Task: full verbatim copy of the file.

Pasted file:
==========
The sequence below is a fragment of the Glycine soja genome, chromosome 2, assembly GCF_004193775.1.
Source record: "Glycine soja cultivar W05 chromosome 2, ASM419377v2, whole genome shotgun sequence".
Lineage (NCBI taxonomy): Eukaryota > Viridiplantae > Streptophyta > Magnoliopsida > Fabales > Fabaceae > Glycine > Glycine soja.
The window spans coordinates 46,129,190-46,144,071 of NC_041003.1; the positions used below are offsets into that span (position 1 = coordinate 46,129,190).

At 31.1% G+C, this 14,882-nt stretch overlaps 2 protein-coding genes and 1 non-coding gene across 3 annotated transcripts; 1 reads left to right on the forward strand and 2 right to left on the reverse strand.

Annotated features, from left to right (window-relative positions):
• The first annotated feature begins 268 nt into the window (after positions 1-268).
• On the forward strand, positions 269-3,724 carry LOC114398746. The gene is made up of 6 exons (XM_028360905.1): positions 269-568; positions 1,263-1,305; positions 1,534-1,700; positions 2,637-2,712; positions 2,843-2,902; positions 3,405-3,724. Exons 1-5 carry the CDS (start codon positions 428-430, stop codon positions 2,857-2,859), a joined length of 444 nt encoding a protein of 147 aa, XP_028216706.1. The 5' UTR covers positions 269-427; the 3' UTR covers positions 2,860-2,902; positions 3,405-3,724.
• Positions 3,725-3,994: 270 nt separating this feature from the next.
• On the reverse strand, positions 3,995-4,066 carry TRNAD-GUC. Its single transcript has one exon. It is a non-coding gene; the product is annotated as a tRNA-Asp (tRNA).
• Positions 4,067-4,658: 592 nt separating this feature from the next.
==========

The sequence below is a fragment of the Glycine soja genome, chromosome 2, assembly GCF_004193775.1.
Source record: "Glycine soja cultivar W05 chromosome 2, ASM419377v2, whole genome shotgun sequence".
Lineage (NCBI taxonomy): Eukaryota > Viridiplantae > Streptophyta > Magnoliopsida > Fabales > Fabaceae > Glycine > Glycine soja.
The window spans coordinates 46,129,190-46,144,071 of NC_041003.1; the positions used below are offsets into that span (position 1 = coordinate 46,129,190).

At 31.1% G+C, this 14,882-nt stretch overlaps 2 protein-coding genes and 1 non-coding gene across 3 annotated transcripts; 1 reads left to right on the forward strand and 2 right to left on the reverse strand.

Annotated features, from left to right (window-relative positions):
• The first annotated feature begins 268 nt into the window (after positions 1-268).
• On the forward strand, positions 269-3,724 carry LOC114398746. The gene is made up of 6 exons (XM_028360905.1): positions 269-568; positions 1,263-1,305; positions 1,534-1,700; positions 2,637-2,712; positions 2,843-2,902; positions 3,405-3,724. Exons 1-5 carry the CDS (start codon positions 428-430, stop codon positions 2,857-2,859), a joined length of 444 nt encoding a protein of 147 aa, XP_028216706.1. The 5' UTR covers positions 269-427; the 3' UTR covers positions 2,860-2,902; positions 3,405-3,724.
• Positions 3,725-3,994: 270 nt separating this feature from the next.
• On the reverse strand, positions 3,995-4,066 carry TRNAD-GUC. Its single transcript has one exon. It is a non-coding gene; the product is annotated as a tRNA-Asp (tRNA).
• Positions 4,067-4,658: 592 nt separating this feature from the next.